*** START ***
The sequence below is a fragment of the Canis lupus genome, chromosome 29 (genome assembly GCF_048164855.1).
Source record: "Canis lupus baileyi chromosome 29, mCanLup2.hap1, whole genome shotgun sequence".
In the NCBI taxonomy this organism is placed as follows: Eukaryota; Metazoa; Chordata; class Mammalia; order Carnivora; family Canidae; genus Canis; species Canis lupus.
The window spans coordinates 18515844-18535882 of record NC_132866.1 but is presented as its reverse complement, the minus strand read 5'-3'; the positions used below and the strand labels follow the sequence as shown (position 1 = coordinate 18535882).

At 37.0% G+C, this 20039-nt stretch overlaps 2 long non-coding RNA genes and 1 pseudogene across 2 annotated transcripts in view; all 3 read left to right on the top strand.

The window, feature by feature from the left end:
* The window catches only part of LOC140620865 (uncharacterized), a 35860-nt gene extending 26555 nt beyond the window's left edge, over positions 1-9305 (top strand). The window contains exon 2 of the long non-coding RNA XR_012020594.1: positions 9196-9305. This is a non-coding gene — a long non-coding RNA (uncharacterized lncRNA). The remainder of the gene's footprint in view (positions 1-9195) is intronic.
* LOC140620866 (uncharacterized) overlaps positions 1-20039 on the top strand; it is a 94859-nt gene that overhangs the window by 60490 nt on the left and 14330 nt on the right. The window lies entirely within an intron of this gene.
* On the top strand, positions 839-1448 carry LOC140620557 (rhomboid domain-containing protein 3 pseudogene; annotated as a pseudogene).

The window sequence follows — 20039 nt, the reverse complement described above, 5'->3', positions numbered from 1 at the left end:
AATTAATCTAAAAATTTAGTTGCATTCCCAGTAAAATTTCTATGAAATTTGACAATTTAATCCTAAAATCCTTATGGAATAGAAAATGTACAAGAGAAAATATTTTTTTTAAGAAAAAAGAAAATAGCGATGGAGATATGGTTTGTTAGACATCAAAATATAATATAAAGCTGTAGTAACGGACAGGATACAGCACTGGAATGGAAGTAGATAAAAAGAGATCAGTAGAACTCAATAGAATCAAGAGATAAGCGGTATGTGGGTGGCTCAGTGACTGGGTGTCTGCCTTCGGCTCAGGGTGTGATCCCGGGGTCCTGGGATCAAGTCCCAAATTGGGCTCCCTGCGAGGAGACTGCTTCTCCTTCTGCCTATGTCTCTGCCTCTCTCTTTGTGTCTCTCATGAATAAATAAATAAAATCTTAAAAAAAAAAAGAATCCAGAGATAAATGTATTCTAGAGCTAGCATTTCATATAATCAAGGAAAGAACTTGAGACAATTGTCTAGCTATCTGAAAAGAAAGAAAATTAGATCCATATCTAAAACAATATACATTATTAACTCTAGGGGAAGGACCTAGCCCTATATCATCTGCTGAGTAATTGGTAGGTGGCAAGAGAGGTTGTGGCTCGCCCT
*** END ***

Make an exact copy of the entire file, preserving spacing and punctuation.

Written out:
The sequence below is a fragment of the Canis lupus genome, chromosome 29 (genome assembly GCF_048164855.1).
Source record: "Canis lupus baileyi chromosome 29, mCanLup2.hap1, whole genome shotgun sequence".
In the NCBI taxonomy this organism is placed as follows: Eukaryota; Metazoa; Chordata; class Mammalia; order Carnivora; family Canidae; genus Canis; species Canis lupus.
The window spans coordinates 18515844-18535882 of record NC_132866.1 but is presented as its reverse complement, the minus strand read 5'-3'; the positions used below and the strand labels follow the sequence as shown (position 1 = coordinate 18535882).

At 37.0% G+C, this 20039-nt stretch overlaps 2 long non-coding RNA genes and 1 pseudogene across 2 annotated transcripts in view; all 3 read left to right on the top strand.

The window, feature by feature from the left end:
* The window catches only part of LOC140620865 (uncharacterized), a 35860-nt gene extending 26555 nt beyond the window's left edge, over positions 1-9305 (top strand). The window contains exon 2 of the long non-coding RNA XR_012020594.1: positions 9196-9305. This is a non-coding gene — a long non-coding RNA (uncharacterized lncRNA). The remainder of the gene's footprint in view (positions 1-9195) is intronic.
* LOC140620866 (uncharacterized) overlaps positions 1-20039 on the top strand; it is a 94859-nt gene that overhangs the window by 60490 nt on the left and 14330 nt on the right. The window lies entirely within an intron of this gene.
* On the top strand, positions 839-1448 carry LOC140620557 (rhomboid domain-containing protein 3 pseudogene; annotated as a pseudogene).

The window sequence follows — 20039 nt, the reverse complement described above, 5'->3', positions numbered from 1 at the left end:
AATTAATCTAAAAATTTAGTTGCATTCCCAGTAAAATTTCTATGAAATTTGACAATTTAATCCTAAAATCCTTATGGAATAGAAAATGTACAAGAGAAAATATTTTTTTTAAGAAAAAAGAAAATAGCGATGGAGATATGGTTTGTTAGACATCAAAATATAATATAAAGCTGTAGTAACGGACAGGATACAGCACTGGAATGGAAGTAGATAAAAAGAGATCAGTAGAACTCAATAGAATCAAGAGATAAGCGGTATGTGGGTGGCTCAGTGACTGGGTGTCTGCCTTCGGCTCAGGGTGTGATCCCGGGGTCCTGGGATCAAGTCCCAAATTGGGCTCCCTGCGAGGAGACTGCTTCTCCTTCTGCCTATGTCTCTGCCTCTCTCTTTGTGTCTCTCATGAATAAATAAATAAAATCTTAAAAAAAAAAAGAATCCAGAGATAAATGTATTCTAGAGCTAGCATTTCATATAATCAAGGAAAGAACTTGAGACAATTGTCTAGCTATCTGAAAAGAAAGAAAATTAGATCCATATCTAAAACAATATACATTATTAACTCTAGGGGAAGGACCTAGCCCTATATCATCTGCTGAGTAATTGGTAGGTGGCAAGAGAGGTTGTGGCTCGCCCT